As a result of the housing slump, says Reuters, more than a million people will lose jobs in or related to the construction industry.
Of course, they don’t have to worry. There are many ‘safety nets’ to cushion their fall. Governments used to talk of providing ‘safety nets’ for citizens in trouble. That meant offering assistance to people on the margins of society. A man who lost his job would get unemployment compensation. One who was injured would get workman’s comp. Poor people were offered food stamps…and surplus food from government farm support programs.
Now, the feds offer a safety net for people with money – a kind of rich man’s Marxism – in the form of protection against financial losses.
On August 17th, US stocks were selling at just 8.25% below their all-time high. Yet, the rich were already bellowing for a bailout. And along came the Fed with a cut in the discount rate. According to Fortune Magazine, the Fed also bent its rules to help two major banks – Citigroup (NYSE:C) and Bank of America (NYSE:BAC).
So great was investors’ confidence in these rescue efforts that it was soon back to business as usual on Wall Street. Stocks seemed to be on the road to recovery last week – with another solid increase on Friday. The yield on the 30-year Treasury bond is back at 4.89%. Gold has returned to US$677. The dollar is falling again. We can now announce with confidence that ‘all is well’.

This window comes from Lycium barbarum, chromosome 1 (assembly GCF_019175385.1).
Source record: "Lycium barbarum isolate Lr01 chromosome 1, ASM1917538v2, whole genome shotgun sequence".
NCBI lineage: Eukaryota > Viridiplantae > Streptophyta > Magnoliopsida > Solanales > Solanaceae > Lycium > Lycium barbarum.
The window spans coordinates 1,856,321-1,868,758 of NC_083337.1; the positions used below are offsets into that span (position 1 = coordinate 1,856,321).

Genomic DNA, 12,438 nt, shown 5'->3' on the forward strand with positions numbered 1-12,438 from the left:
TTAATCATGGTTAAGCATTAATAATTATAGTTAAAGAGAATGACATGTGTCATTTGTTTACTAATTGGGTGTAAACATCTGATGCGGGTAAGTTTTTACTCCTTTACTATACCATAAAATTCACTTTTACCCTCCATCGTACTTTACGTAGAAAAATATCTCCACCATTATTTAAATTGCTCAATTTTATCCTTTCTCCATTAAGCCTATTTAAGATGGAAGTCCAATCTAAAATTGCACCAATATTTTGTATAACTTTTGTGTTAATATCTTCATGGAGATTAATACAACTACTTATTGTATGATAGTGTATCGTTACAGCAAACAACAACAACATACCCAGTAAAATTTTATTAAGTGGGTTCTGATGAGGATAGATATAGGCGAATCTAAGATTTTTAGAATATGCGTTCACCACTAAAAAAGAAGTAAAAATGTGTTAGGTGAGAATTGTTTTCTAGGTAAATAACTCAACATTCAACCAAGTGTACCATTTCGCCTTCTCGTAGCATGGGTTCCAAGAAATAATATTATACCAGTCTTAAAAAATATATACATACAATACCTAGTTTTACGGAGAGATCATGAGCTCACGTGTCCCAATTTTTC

The logic of the safety net – whether used to catch a poor man or a rich one – is that whatever mess you’ve gotten yourself into, someone else pays for it. You forget to save money…you lose your job; bingo…someone else provides emergency assistance. During the ’70s and ’80s, Americans began to realise that providing unlimited assistance to the poor had its drawbacks; many people actually seemed to prefer a life of easy poverty to a life of hard work. Many were ‘hooked’ on public assistance, with several generations of welfare recipients in a single family. We recall, in the early ’80s, asking a young woman in the ghetto of Baltimore what she did for a living. “I get a cheque,” was her reply.
Poor thing. She never knew the pleasure and pride of a job well done. She never enjoyed the boost to her confidence and self-esteem that minimum wage employment can give.
Later, the Reagan administration reformed the welfare system. We don’t know if it did any good or not; but people stopped getting so many cheques…and stopped talking about it. Now what they are talking about is the safety nets for the rich – and everyone is in favour of them. So far, we’ve seen the central bank act with remarkable speed to help bankers, speculators and hedge fund managers. Stockholders have been given a boost too.
And if the housing slump worsens, government will probably rush out some safety nets for homeowners.
Now, capitalists, proles, and the bourgeoisie all get cheques. Is that progress…or what?
Markets and Money